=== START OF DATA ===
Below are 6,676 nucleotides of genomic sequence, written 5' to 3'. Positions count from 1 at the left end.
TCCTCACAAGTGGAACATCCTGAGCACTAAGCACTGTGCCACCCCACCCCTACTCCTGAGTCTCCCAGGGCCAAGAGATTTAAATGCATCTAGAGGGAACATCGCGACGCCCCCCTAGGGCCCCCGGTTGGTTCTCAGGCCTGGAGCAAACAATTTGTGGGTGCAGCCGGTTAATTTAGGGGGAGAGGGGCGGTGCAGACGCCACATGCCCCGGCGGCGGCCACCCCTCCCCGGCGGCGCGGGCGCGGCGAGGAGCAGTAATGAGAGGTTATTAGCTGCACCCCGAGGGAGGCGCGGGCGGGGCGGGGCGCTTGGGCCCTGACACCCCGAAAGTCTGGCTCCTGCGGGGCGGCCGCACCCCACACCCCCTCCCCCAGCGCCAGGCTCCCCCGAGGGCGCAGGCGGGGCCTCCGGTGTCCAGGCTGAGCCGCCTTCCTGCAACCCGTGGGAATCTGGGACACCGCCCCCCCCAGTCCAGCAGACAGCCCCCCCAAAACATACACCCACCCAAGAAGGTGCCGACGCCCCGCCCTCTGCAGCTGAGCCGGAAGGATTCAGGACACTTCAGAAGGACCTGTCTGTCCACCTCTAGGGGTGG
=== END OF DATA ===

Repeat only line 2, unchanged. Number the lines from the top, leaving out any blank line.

TCCTCACAAGTGGAACATCCTGAGCACTAAGCACTGTGCCACCCCACCCCTACTCCTGAGTCTCCCAGGGCCAAGAGATTTAAATGCATCTAGAGGGAACATCGCGACGCCCCCCTAGGGCCCCCGGTTGGTTCTCAGGCCTGGAGCAAACAATTTGTGGGTGCAGCCGGTTAATTTAGGGGGAGAGGGGCGGTGCAGACGCCACATGCCCCGGCGGCGGCCACCCCTCCCCGGCGGCGCGGGCGCGGCGAGGAGCAGTAATGAGAGGTTATTAGCTGCACCCCGAGGGAGGCGCGGGCGGGGCGGGGCGCTTGGGCCCTGACACCCCGAAAGTCTGGCTCCTGCGGGGCGGCCGCACCCCACACCCCCTCCCCCAGCGCCAGGCTCCCCCGAGGGCGCAGGCGGGGCCTCCGGTGTCCAGGCTGAGCCGCCTTCCTGCAACCCGTGGGAATCTGGGACACCGCCCCCCCCAGTCCAGCAGACAGCCCCCCCAAAACATACACCCACCCAAGAAGGTGCCGACGCCCCGCCCTCTGCAGCTGAGCCGGAAGGATTCAGGACACTTCAGAAGGACCTGTCTGTCCACCTCTAGGGGTGG